With Durant now gunning for multiple titles in Golden State, Westbrook may decide Oklahoma City’s championship upside is slim to none, sending him to join a fellow contender in the hopes of exacting revenge against KD for leaving one year too early. His interest in the Los Angeles Lakers has long been rumored, but considering how young their core is, he won’t be any closer to a title there than he would be in OKC over the next few seasons. What if Gregg Popovich could lure him to the San Antonio Spurs, though? Or what if the Los Angeles Clippers decide to swap out the aging Chris Paul with him next summer in free agency, pairing him with a newly re-signed Blake Griffin and DeAndre Jordan?[newsbox style=”nb1″ display=”tag” tag=”2016Offseason” title=”More 2016 Offseason articles” number_of_posts=”2″ show_more=”no” nb_excerpt=”0″]
Unless the Thunder can get a rock-solid guarantee from Westbrook that he isn’t looking to leave next summer and only refuses to sign an extension for financial reasons, steadfastly refusing to deal him could prove calamitous. On the other hand, the Thunder could decide to take their chances next summer and keep Westbrook no matter how many Godfather offers get thrown their way, banking on changes to the NBA’s salary structure as a wild-card savior.
Whereas OKC didn’t have to sweat labor uncertainty this summer, the ongoing collective bargaining agreement negotiations could throw everything for a loop over the coming months. Either the league or the players’ union is certain to opt out of the current CBA by the December 15 deadline, which means when Westbrook becomes a free agent next summer, he may be operating on an entirely different plane than the system currently in place.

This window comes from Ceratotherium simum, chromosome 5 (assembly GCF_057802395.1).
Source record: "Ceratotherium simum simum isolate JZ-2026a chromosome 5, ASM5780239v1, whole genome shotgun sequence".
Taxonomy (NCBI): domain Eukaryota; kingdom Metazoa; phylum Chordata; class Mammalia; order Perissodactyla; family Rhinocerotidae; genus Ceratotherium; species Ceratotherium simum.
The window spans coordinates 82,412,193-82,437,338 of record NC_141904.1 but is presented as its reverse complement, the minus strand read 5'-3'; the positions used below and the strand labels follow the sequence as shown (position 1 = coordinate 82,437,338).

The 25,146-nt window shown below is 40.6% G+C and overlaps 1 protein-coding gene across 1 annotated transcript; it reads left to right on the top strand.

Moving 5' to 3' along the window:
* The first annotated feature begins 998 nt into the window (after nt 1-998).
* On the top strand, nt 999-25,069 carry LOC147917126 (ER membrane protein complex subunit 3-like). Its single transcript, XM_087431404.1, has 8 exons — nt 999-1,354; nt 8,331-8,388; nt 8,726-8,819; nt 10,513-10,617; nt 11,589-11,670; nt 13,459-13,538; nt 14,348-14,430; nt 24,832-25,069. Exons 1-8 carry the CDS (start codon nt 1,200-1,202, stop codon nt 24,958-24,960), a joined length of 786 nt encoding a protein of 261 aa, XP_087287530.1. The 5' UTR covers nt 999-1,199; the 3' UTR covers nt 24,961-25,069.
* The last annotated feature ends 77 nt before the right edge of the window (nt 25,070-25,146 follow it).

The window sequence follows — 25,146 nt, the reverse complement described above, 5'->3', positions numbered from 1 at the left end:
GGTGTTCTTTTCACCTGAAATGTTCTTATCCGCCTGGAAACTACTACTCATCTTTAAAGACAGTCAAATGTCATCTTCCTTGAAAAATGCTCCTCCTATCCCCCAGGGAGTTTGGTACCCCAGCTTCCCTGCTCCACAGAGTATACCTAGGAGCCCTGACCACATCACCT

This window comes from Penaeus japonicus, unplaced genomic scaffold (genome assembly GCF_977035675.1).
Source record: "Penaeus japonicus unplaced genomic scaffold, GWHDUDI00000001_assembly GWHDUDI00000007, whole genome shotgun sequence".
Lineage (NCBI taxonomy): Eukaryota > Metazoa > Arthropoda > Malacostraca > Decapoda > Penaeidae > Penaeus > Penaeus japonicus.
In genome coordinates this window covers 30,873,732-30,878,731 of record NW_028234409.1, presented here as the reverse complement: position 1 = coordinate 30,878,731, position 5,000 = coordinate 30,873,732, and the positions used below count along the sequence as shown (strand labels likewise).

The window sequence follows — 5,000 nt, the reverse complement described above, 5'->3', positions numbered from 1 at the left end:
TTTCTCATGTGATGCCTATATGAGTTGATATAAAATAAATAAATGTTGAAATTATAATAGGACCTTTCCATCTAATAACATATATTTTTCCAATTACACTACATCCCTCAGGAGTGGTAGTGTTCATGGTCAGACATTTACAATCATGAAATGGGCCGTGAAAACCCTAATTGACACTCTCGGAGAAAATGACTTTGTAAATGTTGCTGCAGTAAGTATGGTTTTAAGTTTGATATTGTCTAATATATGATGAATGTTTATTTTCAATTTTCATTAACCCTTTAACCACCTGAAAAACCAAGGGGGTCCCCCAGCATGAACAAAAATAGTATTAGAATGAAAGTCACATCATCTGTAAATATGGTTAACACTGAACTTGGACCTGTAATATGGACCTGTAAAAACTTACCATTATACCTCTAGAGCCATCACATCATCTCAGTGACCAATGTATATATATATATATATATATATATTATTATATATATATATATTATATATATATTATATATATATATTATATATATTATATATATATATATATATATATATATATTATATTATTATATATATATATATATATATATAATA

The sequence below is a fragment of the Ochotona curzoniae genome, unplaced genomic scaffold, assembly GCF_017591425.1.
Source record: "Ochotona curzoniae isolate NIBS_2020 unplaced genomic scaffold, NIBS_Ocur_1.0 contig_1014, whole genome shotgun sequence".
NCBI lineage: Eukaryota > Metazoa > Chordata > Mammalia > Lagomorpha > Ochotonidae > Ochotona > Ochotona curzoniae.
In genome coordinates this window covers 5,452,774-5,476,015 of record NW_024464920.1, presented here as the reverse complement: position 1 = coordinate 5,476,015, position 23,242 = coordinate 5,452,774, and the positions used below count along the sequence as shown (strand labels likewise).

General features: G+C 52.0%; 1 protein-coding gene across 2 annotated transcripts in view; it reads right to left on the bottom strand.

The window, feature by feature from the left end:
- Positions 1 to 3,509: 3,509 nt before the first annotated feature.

At this point, there’s no telling what changes may be coming in the new CBA, but Durant’s decision to join Golden State could have mammoth implications in those discussions. Small-market owners, perhaps fearful of a Durant-esque situation striking their teams in coming years, may push for giving incumbent teams even greater incentives to help them retain their own free agents. The current system, which only allows them to offer slightly higher annual raises (7.5 percent rather than 4.5 percent) and an extra year on a contract isn’t always enough to keep their players in place, particularly since superstars’ off-court earnings could match or exceed their NBA salaries.
The more likely outcome, especially in the wake of this year’s free-agency spending, may be an alteration to the current max-contract system. Since teams can only offer no more than 25 percent of their cap space to a player with six or fewer years in the league, 30 percent to seven- to nine-year veterans and 35 percent to those with 10-plus seasons under their belt, superteams are a natural byproduct of those restrictions. Raising the percentages—last summer, I suggested a 30/40/50 split rather than 25/30/35—would increase the odds of top-tier free agents remaining with their incumbent teams, as those squads would be the only ones capable of exceeding the salary cap to re-sign them. Increasing the percentage of the cap that superstars could earn would also reduce the available space for mid-tier players, which would perhaps help put their respective salaries back into the realm of reason.
Those potential CBA changes may only further incentivize other teams to offer OKC primo packages for Westbrook, as acquiring his Bird rights could be invaluable come next summer. Unless the Thunder catch wind of which way the owners are leaning—and how feasible it is for such proposals to gain approval from the players’ union—they’re going to be operating somewhat blindly if they keep Westbrook around all season.
Trading their lone remaining superstar so soon after losing the face of their franchise may be unpalatable, but it’s a decision the Thunder must at least consider over the coming weeks and months. The prospect of losing two top-five NBA players over consecutive seasons and getting nothing back in return is enough to cripple any franchise, much less a small-market team that isn’t typically a hotbed for high-profile free-agent signings.